November 14, 2014

Ask Me Anything: Why do Men Lose Interest after Sex? {Weekly Advice Column}

 woman bed

*Editor’s Note: Elephant Journal articles represent the personal opinion, view or experience of the authors, and can not reflect Elephant Journal as a whole. Disagree with an Op-Ed or opinion? We’re happy to share your experience here. 


Dear Elephants,

Welcome to this week’s Ask Me Anything, where no question is out of bounds! To submit questions for next week, please email me at [email protected] or private message me on Facebook.
I look forward to hearing from you!

Dear Erica,

I know that men and women are wired differently. We have different hormones running through our bodies that play a role in our sex drives.

Leading up to and during intimacy, my sex drive is at 100 percent. I’m completely drawn to the woman I’m with, enjoying the kissing and touching and genuinely interested in making her feel good.

However, it seems that for me, the moment the “act” is finished, I lose all interest in intimacy. In a matter of seconds I go from complete interest in all aspects of our experience together, to absolutely no interest at all. I don’t feel like kissing or cuddling. Basically, I just want one of two things: to go for a walk or make a sandwich.

My question is, why does this happen? Is there a release of different hormones once orgasm is reached? And how/why are women different from men?



Dear M,

As a mere laywoman (pardon the pun), I don’t know what physically happens but I suspect that’s not really what you’re asking.

It sounds like you feel guilty about your Dr. Jekyll and Mr. Hyde routine post-sex and that you wish your transformation wasn’t so extreme because of its undoubtedly bewildering effect on your partner. If that’s true, then what you’re really asking is how to be true to your innate nature while not hurting other people—and that’s a great question.

Unfortunately the answer is, you probably can’t—not entirely anyway.

Let’s say, for the sake of argument , that most women need/want/expect some kind of continued connection with their partners post-sex. Unless you find that rare woman who doesn’t (and I’m sure there are some out there), you’re pretty much going to have to provide it or risk being thought of (accurately) as a very selfish person. But there are lots of ways you can do this which might be less disagreeable than cuddling or kissing.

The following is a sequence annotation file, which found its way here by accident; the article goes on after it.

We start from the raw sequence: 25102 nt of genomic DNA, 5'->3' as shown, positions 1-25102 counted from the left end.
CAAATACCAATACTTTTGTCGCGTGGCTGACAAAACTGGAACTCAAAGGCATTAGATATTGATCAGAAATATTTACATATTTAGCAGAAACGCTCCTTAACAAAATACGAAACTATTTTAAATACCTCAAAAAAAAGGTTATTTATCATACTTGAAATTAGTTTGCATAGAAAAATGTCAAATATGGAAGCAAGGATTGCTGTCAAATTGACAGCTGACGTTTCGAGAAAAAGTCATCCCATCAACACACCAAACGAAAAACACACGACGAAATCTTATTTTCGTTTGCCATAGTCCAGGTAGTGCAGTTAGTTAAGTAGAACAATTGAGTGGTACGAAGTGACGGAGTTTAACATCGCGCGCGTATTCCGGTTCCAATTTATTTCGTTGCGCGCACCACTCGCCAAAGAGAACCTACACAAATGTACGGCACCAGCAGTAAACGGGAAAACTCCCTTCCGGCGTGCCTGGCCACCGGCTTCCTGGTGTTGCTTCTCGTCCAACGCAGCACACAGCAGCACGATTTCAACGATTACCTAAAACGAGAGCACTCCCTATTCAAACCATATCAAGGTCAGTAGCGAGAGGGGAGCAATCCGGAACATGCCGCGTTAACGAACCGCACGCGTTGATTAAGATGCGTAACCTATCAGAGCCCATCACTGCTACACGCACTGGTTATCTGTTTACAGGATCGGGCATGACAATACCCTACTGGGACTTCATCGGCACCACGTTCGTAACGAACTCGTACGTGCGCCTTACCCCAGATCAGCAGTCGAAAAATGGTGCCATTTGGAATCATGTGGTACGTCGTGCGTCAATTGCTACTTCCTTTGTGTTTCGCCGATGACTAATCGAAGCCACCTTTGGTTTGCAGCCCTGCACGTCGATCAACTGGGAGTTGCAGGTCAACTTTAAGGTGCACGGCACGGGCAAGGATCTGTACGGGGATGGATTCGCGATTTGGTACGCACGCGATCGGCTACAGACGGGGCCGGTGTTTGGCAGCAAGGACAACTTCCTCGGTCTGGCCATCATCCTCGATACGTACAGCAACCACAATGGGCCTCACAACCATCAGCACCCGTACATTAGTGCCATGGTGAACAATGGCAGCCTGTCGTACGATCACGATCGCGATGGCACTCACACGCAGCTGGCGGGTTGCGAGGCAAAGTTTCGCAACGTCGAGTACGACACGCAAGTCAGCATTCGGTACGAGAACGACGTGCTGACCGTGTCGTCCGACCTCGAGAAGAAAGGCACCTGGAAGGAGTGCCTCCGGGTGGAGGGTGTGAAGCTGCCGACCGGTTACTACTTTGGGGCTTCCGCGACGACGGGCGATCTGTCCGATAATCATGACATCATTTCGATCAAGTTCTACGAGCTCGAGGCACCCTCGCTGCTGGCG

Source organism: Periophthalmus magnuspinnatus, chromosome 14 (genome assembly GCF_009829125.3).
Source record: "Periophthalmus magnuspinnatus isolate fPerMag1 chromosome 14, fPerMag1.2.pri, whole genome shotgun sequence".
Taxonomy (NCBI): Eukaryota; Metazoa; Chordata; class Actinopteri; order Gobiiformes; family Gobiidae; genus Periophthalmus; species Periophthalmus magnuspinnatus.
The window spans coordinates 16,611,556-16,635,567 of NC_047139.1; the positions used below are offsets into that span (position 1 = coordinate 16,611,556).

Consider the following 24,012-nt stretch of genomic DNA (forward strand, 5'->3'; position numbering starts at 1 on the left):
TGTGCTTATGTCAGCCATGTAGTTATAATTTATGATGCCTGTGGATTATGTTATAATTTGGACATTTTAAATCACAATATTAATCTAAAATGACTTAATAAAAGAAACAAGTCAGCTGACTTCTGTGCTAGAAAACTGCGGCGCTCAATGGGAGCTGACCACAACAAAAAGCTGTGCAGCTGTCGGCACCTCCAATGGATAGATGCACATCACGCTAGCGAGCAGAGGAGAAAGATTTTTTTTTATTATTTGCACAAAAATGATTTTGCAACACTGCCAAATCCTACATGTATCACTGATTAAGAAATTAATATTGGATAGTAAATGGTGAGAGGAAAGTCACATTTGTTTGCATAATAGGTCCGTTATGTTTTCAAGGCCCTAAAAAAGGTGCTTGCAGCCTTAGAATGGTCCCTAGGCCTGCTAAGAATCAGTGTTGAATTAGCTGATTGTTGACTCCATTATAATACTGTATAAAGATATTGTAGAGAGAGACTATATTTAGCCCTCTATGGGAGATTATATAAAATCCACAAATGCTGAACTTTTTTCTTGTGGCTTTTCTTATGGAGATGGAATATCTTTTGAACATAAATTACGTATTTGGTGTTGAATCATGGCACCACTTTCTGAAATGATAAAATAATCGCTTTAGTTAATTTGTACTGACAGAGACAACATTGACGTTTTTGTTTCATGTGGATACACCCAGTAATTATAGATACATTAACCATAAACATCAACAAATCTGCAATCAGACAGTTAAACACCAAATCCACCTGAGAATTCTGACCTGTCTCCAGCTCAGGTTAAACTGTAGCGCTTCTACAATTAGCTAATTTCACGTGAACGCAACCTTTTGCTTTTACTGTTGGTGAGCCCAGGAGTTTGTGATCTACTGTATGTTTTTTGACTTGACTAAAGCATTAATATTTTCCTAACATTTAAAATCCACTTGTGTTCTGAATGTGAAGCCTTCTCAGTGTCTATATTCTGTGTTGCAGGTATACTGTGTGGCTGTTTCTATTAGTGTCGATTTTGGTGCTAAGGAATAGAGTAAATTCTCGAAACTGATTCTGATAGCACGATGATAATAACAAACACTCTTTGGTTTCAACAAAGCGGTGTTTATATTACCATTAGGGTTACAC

You mentioned wanting to go for a walk or make a sandwich. Would you consider taking that walk with your partner or making a second sandwich for her? As a woman, if my guy suggested either of these things I’d be delighted.

It’s okay to not be all shmoopy shmoopy after sex, but ideally you should find ways to honor the connection you’ve just made even if it’s a bit of a stretch for you.

Green Gift

Dear Erica,

I’ve been married for 10 years to a great guy, we have a nice home, two kids, it’s great.

My problem is, and I feel so bad saying this, is that I hate every single present my husband buys me. With Christmas coming up, this is on my mind so I thought I’d see what you thought.

It’s like my husband doesn’t even know me with he stuff he buys—he spends a lot of money on “nice” jewelry and I really don’t even wear jewelry except my wedding rings, or he’ll get me clothes that are the wrong size and totally not my style and even when he brings me flowers, they are something awful like mums or daisies which I’ve told him a million times I hate!

I know I sound ungrateful, but I feel so bad that he is spending money on all this stuff that is wasted on me. I’d rather he just wrote me a note or cleaned up after dinner for a week. I’ve been dropping hints about this for years to no avail. He just doesn’t get it!

How can I get my husband to stop wasting money on me like this?


Dear Ingrate,

Problems like this as easy to solve. All you have to do is use your words!

You say, “Honey, I love you, you’re amazing and you’ve always been so generous. But let’s start putting whatever money we would use to buy gifts for each other in a college fund for the kids. If you want to give me a present, write me a note or help me clean up around the house. That would be really meaningful to me.”

He might not quite believe that’s what you really want, and it might take you saying this in some form or another more than once, but when he finally sees your delight (and make sure to be extra delighted) at his new kind of gift giving he’ll know you were telling the truth.

As a side note, I think all women would cherish a love letter (a letter, not a card with someone else’s corporate sentiments printed on the inside) from their partner almost more than anything else their man could give them. Try it out this Christmas and see, boys—we’ll be falling all over ourselves with gratitude.



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Author: Erica Leibrandt

Editor: Catherine Monkman

Photo: Erin Stoodley/Flickr

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